In the present study, although the SNR of coronal DW-MRI was inferior to that of conventional axial DW-MRI, the ADC values of the kidney as determined by coronal DW-MRI and axial DW-MRI showed moderate-to-good agreement and the agreement between the mean ADC values of the bilateral kidneys exhibited the highest ICC. These findings are of clinical and scientific significance because they mean that the ADC values obtained from coronal DW-MRI and axial DW-MRI are comparable. Moreover, the axial renal diameter is shorter than the coronal; thus, fewer scanning slices in the coronal plane can cover the whole kidney. Thus, scanning time will probably be less than that of axial DW-MRI, an advantageous feature, particularly for breath-hold DW-MRI. The reason why the SNR of coronal DW-MRI is slightly lower than that of axial DW-MRI is unclear; however, this may probably be ascribed to more obvious noise in the former scan, due to marked distortion of the peripheral parts of coronal DW images.

Respiratory-triggered DW-MRI rather than breath-hold DW-MRI was used in the current study because, in clinical practice, patients referred for MRI (particularly DW-MRI) are sometimes in poor general condition due to underlying malignant disease and have inadequate breath-holding capacity. Respiratory-triggered DW-MRI is a viable option in such patients because, during attempted breath-holding, some patients cannot avoid jerky, involuntary inspiratory efforts that create deleterious artifacts upon breath-hold DW-MRI. Furthermore, it was earlier confirmed that respiratory-triggered DW-MRI affords better imaging quality than breath-hold DW-MRI. [sup][15] Furthermore, respiratory-triggered DW-MRI was as effective as breath-hold DW-MRI in preventing misregistration, [sup][16] and the results of our previous studies demonstrated that the ADC values were similar, as was ADC data scattering, in both sequences.

A wide range of renal parenchymal ADCs has been reported in the literature, [sup][6],[17],[18] probably attributable to differences in the MRI systems used and specific sequence parameters (mainly different b values). The latter point was recently noted by Zhang et al ., [sup][19] who also indicated that ADCs measured with low b values exhibited high standard deviations. Thus, selection of b values has been pivotal in DW-MRI studies. We chose b values of 0 and 800 s/mm [sup]2 as optimal parameters in light of our previous data [sup][13] showing that DW-MRI data obtained with b values of 0 and 800 s/mm [sup]2 better reflect the actual ADC values of the renal parenchyma and renal lesions. In the present study, the ADC values of the kidney in coronal DW-MRI and axial DW-MRI ranged from (2.082 [+ or -] 0.114) x 10[sup]−3 mm [sup]2 /s to (2.127 [+ or -] 0.087) x 10[sup]−3 mm [sup]2 /s, in agreement with the ADCs for normal renal parenchyma reported by Cova et al . [sup][20] and Squillaci et al . [sup][21] ((2.19 [+ or -] 0.17) x 10[sup]−3 mm [sup]2 /s and (2.20 [+ or -] 0.20) x 10[sup]−3 mm [sup]2 /s, respectively). However, recent reports have suggested that ADC values obtained by a conventional mono-exponential model of DWI were not precise [sup][19] and that the intravoxel incoherent motion DW imaging (IVIM-DWI) parameters f(p) and D (t) obtained via bi-exponential fitting of multi-b value-DWI afford higher accuracy when renal lesions are studied. [sup][22] However, in our present study, IVIM-DWI was not used because the scanning time is much longer than that of conventional DW-MRI, being possibly unacceptable in routine clinical practice. Upon improvement of IVIM-DWI, and decrease in the scanning time, we plan to explore this modality in coronal DW-MRI or axial DW-MRI.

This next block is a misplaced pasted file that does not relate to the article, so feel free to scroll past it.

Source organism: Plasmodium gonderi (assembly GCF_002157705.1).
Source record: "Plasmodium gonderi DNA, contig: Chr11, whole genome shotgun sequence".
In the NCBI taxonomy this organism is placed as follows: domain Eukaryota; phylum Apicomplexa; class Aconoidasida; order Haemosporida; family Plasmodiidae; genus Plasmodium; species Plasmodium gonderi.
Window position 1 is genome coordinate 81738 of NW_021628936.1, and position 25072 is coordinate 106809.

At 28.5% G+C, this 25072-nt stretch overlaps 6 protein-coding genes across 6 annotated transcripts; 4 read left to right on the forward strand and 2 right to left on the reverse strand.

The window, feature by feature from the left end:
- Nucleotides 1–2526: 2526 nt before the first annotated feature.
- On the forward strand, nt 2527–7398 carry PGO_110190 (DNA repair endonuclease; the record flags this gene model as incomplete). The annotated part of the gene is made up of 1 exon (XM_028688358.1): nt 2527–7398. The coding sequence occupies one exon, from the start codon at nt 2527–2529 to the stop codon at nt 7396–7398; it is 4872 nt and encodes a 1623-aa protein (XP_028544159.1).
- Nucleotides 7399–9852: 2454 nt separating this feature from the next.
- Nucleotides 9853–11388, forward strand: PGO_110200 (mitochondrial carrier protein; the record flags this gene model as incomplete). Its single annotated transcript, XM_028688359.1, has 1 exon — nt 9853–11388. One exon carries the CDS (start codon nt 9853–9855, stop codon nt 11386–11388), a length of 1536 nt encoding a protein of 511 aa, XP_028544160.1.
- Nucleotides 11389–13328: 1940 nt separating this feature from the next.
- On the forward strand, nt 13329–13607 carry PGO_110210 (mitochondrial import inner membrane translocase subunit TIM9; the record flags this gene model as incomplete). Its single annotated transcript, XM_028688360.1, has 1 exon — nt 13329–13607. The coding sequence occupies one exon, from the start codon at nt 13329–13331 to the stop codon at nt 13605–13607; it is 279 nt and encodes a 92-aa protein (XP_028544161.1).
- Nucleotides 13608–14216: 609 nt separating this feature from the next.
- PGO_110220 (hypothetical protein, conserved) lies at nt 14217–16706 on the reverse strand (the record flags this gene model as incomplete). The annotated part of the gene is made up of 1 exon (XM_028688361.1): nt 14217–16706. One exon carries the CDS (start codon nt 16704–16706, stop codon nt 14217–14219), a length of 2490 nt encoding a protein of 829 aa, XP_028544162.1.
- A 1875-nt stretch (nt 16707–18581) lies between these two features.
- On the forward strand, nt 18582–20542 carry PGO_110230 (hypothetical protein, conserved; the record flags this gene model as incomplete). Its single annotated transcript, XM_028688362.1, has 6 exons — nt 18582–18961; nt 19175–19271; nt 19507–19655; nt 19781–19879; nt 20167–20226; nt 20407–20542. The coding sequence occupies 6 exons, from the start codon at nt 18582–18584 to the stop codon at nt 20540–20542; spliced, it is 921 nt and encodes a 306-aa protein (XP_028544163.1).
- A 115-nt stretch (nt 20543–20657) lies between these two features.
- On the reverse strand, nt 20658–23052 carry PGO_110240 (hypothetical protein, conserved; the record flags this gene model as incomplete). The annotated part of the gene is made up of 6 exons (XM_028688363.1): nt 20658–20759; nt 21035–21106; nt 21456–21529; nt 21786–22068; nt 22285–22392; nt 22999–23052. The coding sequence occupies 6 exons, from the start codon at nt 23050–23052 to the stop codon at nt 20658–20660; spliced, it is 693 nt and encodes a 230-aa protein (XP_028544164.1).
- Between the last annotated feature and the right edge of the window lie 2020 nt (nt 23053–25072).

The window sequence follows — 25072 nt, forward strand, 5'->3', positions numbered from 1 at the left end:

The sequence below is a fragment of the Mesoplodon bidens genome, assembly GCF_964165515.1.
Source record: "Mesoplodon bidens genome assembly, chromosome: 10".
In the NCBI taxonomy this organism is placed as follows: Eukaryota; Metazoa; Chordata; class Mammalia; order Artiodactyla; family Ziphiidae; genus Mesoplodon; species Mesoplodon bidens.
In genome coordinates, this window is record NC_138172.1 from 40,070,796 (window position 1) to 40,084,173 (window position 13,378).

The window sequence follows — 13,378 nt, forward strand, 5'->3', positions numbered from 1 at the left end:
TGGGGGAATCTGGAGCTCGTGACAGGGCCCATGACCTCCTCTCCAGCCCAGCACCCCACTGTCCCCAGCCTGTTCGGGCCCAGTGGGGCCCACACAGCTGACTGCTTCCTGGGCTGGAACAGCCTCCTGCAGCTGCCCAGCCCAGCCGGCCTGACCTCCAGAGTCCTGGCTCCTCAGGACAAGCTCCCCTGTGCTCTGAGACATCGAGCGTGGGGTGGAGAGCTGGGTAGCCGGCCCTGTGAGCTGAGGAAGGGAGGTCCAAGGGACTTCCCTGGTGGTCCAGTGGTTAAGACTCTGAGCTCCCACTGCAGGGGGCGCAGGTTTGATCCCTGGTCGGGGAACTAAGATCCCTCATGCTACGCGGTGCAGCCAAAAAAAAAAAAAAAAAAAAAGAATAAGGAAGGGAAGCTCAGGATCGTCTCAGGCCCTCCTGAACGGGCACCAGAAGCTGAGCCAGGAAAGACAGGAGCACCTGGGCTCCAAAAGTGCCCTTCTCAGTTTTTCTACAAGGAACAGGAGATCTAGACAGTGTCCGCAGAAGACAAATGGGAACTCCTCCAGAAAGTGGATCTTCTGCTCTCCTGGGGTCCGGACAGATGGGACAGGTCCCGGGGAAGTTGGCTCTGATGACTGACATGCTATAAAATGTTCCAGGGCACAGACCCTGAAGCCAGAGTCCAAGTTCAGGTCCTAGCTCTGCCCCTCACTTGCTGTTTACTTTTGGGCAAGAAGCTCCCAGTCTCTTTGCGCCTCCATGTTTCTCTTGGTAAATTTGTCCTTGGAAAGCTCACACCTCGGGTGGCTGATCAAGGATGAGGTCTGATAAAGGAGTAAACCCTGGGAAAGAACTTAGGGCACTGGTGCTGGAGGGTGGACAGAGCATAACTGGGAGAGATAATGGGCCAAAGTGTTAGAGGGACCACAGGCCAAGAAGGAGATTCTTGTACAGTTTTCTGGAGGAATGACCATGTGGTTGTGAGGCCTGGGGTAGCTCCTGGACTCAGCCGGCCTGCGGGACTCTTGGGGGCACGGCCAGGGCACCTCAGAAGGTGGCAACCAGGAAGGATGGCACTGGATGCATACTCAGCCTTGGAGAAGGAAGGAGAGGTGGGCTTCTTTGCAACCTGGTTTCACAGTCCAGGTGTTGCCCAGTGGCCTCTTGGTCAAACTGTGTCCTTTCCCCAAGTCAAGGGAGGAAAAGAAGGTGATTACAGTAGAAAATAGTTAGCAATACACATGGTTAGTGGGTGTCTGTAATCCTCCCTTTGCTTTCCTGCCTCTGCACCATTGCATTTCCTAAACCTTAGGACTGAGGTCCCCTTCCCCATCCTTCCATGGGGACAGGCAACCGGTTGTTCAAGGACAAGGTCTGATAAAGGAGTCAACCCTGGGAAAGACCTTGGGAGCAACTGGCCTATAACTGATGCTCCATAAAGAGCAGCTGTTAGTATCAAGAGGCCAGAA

Our study had several limitations. Only normal volunteers were enrolled; subjects with renal lesions were not. Therefore, the situation is rather artificial, further investigation is needed. In addition, renal parenchyma is relatively more homogeneous than renal tumors, and ROI placement may have a smaller impact on ADC measurements on kidneys than on renal tumors, which are heterogeneous. However, research on normal renal parenchyma provides the base for further investigation of renal tumors. Second, age or gender may impact on ADC measurement and thus, the results of this study. To date, no thorough evidence has been adduced confirming any relationship between ADC values and age or gender; we plan such work in a future study. Finally, we used only a 1.5-T MRI platform. ADC values may differ between 1.5-T and 3.0-T MR systems, and our results may not be applied to work with the latter system.

Conclusion

We suggest that coronal DW-MRI can be an additional DW-MRI method to calculate ADC values in normal kidneys, and will be potentially utilized to evaluate the renal lesions.